Uganda’s President used the inauguration of Uhuru Muigai Kenyatta as Kenya’s fourth president to attack the International Criminal Court (ICC).
Ugandan President Yoweri Museveni told the gathering of dozens of African leaders and tens of thousands of Kenyans on Tuesday that he saluted Kenyan voters for rejecting “the blackmail” of the ICC by electing as president Kenyatta, who is scheduled to stand trial at the court in July. Museveni claimed unnamed states have sought to abuse the ICC for their own agenda.
“I was one of those that supported the ICC because I abhor impunity. However, the usual opinionated and arrogant actors using their careless analysis have distorted the purpose of that institution,” said Museveni, indirectly referring to unnamed Western nations that had also been the subject of criticism by Kenyatta during his campaigns.
“They are now using it [the ICC] to install leaders of their choice in Africa and eliminate the ones they do not like,” Museveni said, echoing a theme that featured during Kenyatta’s campaign for the presidency.
The Ugandan leader qualified his comments as personal even though his speech was made on behalf of two regional groupings – the East African Community and the Intergovernmental Authority on Development. Kenya is a member of both organizations. Museveni was the only foreign dignitary who spoke during Kenyatta’s inauguration.
“What happened here in 2007 was regrettable and must be condemned,” said Museveni, referring to the violence that nearly tore apart Kenya and for which Kenyatta and his Deputy President, William Samoei Ruto, are facing charges at the ICC.
“A legalistic process, especially an external one, however, cannot address those events. Events of this nature first and most importantly, need an ideological solution by discerning why they happened. Why did inter-community violence occur? Was it for genuine or false reasons?” Museveni said.
Museveni’s speech was made after Kenyatta and Ruto took their oath of office. In his inaugural speech as head of state, Kenyatta said that he recognized Kenya was part of a global world and his government would work with the country’s traditional partners, a reference to Britain and other Western governments that have seen the country as an anchor state in the Eastern Africa region.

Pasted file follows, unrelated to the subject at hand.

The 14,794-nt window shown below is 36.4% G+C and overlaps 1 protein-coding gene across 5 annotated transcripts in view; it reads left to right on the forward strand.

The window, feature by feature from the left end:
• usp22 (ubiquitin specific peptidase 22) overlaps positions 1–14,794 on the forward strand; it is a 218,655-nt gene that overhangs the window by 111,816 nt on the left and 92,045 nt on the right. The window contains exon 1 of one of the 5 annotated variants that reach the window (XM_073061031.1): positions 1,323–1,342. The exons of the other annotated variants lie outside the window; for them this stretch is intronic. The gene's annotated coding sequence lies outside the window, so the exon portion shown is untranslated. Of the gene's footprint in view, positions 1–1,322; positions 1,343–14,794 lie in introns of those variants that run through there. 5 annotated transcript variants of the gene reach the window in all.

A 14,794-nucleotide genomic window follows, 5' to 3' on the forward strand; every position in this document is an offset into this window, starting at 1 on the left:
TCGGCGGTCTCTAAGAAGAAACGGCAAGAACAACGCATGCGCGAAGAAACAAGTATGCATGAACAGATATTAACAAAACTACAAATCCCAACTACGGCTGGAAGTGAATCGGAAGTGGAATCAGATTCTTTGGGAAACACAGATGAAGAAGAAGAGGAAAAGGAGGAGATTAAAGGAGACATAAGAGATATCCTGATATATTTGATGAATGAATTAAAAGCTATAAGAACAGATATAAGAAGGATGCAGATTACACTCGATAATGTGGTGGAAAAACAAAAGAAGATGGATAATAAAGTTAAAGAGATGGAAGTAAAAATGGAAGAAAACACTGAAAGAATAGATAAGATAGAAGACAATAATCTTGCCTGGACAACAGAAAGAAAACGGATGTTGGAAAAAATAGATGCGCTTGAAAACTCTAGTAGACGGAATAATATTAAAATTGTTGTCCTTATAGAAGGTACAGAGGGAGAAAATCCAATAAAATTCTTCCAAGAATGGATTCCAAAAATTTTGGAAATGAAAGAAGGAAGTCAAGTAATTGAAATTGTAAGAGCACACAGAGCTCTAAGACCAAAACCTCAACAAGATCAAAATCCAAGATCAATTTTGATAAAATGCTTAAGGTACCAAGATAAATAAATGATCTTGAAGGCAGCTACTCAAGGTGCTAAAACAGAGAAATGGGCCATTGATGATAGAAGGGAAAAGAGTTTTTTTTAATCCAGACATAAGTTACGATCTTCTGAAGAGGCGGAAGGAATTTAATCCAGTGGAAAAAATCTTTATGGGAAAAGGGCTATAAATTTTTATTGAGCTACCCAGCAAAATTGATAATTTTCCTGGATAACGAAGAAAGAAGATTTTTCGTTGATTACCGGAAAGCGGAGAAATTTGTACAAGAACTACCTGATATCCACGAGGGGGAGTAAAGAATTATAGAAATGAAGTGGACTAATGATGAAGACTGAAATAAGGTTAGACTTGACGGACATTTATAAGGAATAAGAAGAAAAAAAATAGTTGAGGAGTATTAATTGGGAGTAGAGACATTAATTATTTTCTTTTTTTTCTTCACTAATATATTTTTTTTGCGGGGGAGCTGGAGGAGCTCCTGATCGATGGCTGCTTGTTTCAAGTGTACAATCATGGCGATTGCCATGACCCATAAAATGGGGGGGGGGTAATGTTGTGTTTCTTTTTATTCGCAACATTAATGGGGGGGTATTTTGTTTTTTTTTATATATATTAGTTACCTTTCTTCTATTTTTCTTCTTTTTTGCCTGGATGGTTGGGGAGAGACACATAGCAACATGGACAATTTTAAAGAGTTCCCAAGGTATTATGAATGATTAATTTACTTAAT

Kenyatta was declared the winner of the March 4 presidential poll, but his closest rival, former Prime Minister Raila Amolo Odinga, challenged the results at the Supreme Court. On March 30, the Supreme Court unanimously dismissed Odinga’s petition and second one challenging Kenyatta’s election, paving the way for Tuesday’s inauguration ceremony.
The Ugandan leader also spoke about the ICC cases against the leaders of Ugandan rebel group, the Lord’s Resistance Army (LRA). Museveni said he referred the matter of the LRA leaders to the ICC because at the time the group was operating outside Uganda and therefore Uganda could not do anything against them.
Uganda’s referral of the LRA cases to the ICC was the first the court received after it formally started work in July 2002. The referral was made in December 2003 when the LRA was still active in the country, committing atrocities in Uganda’s north. The LRA, however, also operated from bases in what is presently the Republic of South Sudan, formerly the southwestern part of the Republic of Sudan.